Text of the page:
"I object!" Debunking Popular Courtroom Myths
Courtrooms and television go together like chocolate and peanut butter - at least, that's what countless writers of courtroom dramas would have you believe. In fact, some of cinema's best and most memorable lines have come from courtroom scenes. Who could forget, "You can't handle the truth!" from the film, "A Few Good Men?" Actually, Jack Nicholson was more right than he knew because the truth is, courtrooms are pretty boring places. It's not unheard of for people to even fall asleep during courtroom proceedings - including the judges! So as exciting as movies such as "12 Angry Men," "A Time to Kill," and "Runaway Jury" are and as riveting as television shows like "Law and Order," "L. A. Law," and "Boston Legal" are, they simply aren't reality. However, seeing the good guys vindicated and the bad guys get put in jail is always a recipe for engaging drama so the parade of wildly inaccurate courtroom dramas shows no sign of letting up. If you ever happen to find yourself in a real courtroom, the following list of busted myths will give you a more realistic idea of what to expect.
Myth: As long as you've got a good alibi, you've got a solid defense.
Reality: A solid alibi doesn't hurt, but there's still a pesky thing called "burden of proof." When the burden of proof is on the state, it means the state has to prove beyond a reasonable doubt that the defendant committed the crime. However, when a defendant enters an alibi defense (e.g., the defendant is innocent because he or she wasn't at the scene of the crime at the time), the burden of proof is then on the defendant to prove their alibi is true. Unless there is physical proof that the alibi is true, presenting an alibi defense puts a defendant at a disadvantage.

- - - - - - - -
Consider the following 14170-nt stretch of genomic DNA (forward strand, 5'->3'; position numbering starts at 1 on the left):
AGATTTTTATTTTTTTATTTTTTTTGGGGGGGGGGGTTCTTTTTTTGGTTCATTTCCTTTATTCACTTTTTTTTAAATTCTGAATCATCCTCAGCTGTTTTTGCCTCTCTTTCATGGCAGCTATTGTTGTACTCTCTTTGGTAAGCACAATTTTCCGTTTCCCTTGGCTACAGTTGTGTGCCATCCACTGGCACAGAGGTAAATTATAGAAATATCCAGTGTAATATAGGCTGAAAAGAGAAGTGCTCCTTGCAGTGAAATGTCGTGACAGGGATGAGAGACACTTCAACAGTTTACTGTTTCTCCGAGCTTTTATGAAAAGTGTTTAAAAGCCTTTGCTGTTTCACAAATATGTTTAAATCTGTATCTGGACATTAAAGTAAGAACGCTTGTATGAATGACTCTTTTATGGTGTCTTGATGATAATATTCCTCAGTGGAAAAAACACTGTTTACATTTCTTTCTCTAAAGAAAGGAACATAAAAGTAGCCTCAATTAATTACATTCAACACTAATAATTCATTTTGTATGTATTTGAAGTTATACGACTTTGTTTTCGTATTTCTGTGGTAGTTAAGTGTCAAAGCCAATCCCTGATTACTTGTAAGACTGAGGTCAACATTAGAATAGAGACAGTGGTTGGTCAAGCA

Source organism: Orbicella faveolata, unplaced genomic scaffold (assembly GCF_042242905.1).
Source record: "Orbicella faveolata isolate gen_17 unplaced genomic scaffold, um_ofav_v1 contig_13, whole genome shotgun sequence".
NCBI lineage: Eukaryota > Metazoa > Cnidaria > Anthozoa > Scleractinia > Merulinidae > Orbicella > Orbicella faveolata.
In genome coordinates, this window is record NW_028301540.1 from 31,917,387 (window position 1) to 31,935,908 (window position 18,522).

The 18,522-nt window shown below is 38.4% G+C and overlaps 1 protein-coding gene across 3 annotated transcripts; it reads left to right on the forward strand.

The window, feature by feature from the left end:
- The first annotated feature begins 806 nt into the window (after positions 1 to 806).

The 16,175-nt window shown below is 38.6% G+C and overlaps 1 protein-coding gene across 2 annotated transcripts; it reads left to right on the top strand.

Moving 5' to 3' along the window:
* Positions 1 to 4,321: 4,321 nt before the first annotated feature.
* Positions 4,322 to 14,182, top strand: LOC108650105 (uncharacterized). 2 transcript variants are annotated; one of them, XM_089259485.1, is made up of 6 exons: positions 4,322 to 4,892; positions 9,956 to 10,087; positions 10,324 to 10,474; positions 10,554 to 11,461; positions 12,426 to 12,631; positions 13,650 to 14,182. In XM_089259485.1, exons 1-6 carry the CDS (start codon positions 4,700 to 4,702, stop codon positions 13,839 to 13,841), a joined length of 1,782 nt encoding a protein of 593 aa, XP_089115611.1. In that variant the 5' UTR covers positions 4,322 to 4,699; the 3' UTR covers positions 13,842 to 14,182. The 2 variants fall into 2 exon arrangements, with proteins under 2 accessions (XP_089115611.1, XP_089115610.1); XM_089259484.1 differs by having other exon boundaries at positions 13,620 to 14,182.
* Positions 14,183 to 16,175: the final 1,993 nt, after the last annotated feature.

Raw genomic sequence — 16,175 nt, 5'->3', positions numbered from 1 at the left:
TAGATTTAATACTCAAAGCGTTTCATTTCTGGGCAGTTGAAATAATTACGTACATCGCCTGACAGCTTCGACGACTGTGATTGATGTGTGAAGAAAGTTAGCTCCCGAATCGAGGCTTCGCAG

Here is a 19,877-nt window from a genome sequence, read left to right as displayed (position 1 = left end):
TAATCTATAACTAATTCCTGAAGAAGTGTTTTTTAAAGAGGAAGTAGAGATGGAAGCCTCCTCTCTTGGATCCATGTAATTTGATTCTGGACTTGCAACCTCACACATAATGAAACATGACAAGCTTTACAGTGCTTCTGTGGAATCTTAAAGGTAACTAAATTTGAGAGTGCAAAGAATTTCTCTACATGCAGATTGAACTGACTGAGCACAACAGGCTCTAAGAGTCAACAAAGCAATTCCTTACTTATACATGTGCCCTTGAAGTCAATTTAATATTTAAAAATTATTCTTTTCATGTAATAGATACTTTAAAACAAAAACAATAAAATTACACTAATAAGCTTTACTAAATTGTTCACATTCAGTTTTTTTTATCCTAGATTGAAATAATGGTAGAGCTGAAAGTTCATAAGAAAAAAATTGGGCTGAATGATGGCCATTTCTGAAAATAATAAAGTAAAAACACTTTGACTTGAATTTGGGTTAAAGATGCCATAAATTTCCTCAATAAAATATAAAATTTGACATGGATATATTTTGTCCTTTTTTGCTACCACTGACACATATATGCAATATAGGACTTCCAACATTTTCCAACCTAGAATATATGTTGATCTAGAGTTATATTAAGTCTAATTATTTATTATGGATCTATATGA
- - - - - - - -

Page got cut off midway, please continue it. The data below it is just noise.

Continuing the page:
Myth: It's nearly impossible to win a criminal case.
Reality: While it's true that if you're charged with a crime, the cards - and evidence - are usually stacked against you. However, in this country you are still "innocent until proven guilty" and that is why you're in court and not automatically in jail. Defense attorneys such as those at http://robertperezlaw.com/ can and regularly do get acquittals for their clients. It's easy for people to fall into the trap of pleading guilty to a crime they didn't commit because of this myth. Reality is it's often better to try for a "not guilty" verdict in a trial than to simply plead guilty in order to avoid a trial altogether. (Of course, each case is unique so be sure to consult with an attorney before making any decisions.)
Myth: You can admit anything into evidence at any time.
Reality: Producing evidence on the fly is a favorite Hollywood tactic. However, there are strict rules governing the type of evidence that may be admitted in court and how it must be admitted. The summary of these rules alone is 25 pages long - and that's the just Cliff's Notes version. The reason for all these rules is because it's a jury's job to evaluate the evidence and the outcome of the trial hinges on the jury's evaluation.
Myth: Your lawyer can yell, "Objection!" pretty much whenever he or she doesn't like something.
Reality: When you see a lawyer loudly object to something on TV or in a movie, it's almost never followed up with any justification. In real life, any objection must be followed up by the specific, legal reason you are objecting. If a lawyer says, "Objection!" then just sits there, the judge will think there's something very wrong.
About the Author: Stephen M. Michaels is a trial law expert and contributing writer who enjoys good courtroom dramas and educating the public about real court procedure.
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